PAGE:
• To exercise its legal rights, including enforcement of the Terms of Use for this site or another contract
  • To affiliated Pearson companies and other companies and organizations who perform work for Pearson and are obligated to protect the privacy of personal information consistent with this Privacy Notice
  • To a school, organization, company or government agency, where Pearson collects or processes the personal information in a school setting or on behalf of such organization, company or government agency.


This web site contains links to other sites. Please be aware that we are not responsible for the privacy practices of such other sites. We encourage our users to be aware when they leave our site and to read the privacy statements of each and every web site that collects Personal Information. This privacy statement applies solely to information collected by this web site.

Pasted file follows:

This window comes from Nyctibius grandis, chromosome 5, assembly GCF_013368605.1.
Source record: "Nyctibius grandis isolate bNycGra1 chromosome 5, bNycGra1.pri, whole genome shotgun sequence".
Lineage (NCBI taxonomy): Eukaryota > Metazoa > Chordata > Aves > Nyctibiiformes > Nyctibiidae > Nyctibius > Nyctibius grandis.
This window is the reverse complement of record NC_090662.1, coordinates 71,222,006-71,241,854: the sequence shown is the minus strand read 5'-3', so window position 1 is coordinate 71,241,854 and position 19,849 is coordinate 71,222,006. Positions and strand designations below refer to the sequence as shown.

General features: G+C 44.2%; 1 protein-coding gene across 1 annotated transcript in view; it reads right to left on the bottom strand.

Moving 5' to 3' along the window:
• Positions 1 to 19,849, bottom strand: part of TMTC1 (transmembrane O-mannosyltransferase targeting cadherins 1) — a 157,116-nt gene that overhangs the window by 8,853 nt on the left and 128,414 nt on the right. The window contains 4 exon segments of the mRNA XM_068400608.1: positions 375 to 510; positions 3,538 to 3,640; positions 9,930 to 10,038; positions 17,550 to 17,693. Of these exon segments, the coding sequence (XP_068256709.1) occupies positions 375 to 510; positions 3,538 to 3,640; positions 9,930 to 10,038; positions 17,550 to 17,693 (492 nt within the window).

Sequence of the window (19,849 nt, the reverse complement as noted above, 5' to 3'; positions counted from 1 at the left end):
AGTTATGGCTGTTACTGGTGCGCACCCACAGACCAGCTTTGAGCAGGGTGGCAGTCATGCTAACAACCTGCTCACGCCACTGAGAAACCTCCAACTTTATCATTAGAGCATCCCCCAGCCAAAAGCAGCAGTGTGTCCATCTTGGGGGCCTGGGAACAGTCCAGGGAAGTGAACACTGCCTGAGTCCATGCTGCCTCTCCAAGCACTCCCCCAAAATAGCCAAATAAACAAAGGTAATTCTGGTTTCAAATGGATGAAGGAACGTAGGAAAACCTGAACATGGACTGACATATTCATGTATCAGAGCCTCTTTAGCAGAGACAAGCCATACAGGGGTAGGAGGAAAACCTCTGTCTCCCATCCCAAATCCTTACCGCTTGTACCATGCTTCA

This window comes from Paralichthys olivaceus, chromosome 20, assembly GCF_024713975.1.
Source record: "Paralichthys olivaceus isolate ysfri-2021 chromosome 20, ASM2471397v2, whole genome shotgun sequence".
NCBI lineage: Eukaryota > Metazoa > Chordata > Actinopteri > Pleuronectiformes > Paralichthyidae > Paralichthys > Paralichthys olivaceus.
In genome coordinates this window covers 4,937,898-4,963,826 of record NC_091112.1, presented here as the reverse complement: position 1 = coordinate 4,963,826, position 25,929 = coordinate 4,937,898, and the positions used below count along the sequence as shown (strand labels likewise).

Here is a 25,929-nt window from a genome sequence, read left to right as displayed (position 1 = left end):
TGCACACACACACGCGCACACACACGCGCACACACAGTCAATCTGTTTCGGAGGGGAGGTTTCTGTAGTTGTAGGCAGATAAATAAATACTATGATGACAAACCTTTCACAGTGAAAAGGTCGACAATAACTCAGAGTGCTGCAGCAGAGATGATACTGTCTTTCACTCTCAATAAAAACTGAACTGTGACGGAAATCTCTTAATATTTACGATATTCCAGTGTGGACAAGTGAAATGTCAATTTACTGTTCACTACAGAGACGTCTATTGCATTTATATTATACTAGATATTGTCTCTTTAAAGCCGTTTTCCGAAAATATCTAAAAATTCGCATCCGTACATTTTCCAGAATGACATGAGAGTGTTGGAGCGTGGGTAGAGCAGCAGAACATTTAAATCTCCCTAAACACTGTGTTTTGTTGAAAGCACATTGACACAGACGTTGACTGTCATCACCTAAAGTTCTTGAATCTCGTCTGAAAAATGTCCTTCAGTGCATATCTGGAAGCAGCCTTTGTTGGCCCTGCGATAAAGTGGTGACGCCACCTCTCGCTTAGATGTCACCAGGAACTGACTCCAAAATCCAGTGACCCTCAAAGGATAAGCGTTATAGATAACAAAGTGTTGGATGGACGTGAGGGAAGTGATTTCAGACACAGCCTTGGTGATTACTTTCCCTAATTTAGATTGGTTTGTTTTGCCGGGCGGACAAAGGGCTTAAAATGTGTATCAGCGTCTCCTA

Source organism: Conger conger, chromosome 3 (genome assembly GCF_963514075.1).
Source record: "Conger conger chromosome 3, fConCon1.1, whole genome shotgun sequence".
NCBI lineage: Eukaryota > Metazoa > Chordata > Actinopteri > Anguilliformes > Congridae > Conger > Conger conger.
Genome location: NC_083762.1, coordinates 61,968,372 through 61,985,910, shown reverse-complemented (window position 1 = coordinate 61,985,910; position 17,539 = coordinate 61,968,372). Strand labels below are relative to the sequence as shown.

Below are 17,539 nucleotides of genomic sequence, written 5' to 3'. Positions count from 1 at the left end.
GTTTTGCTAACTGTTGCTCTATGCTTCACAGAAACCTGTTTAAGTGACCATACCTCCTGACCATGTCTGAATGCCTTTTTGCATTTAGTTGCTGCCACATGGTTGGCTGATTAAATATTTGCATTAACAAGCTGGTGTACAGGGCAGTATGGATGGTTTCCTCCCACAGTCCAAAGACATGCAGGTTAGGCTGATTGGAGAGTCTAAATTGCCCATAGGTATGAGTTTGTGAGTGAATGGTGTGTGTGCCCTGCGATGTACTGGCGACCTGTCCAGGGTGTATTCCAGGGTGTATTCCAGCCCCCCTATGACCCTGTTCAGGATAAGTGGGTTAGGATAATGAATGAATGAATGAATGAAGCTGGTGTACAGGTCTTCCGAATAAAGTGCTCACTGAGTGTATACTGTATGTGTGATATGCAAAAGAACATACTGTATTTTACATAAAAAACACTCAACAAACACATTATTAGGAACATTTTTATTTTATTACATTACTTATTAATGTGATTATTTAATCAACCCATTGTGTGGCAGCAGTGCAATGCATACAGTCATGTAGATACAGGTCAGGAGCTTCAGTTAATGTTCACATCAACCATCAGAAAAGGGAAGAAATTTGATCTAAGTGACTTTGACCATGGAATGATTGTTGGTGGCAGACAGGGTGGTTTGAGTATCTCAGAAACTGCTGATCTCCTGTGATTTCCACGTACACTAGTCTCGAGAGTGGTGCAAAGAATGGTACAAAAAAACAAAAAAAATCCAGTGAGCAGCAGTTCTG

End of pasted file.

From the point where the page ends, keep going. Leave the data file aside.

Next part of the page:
Requests and Contact

Please contact us about this Privacy Notice or if you have any requests or questions relating to the privacy of your personal information.

Changes to this Privacy Notice

We may revise this Privacy Notice through an updated posting. We will identify the effective date of the revision in the posting. Often, updates are made to provide greater clarity or to comply with changes in regulatory requirements. If the updates involve material changes to the collection, protection, use or disclosure of Personal Information, Pearson will provide notice of the change through a conspicuous notice on this site or other appropriate way. Continued use of the site after the effective date of a posted revision evidences acceptance. Please contact us if you have questions or concerns about the Privacy Notice or any objection to any revisions.

Last Update: November 17, 2020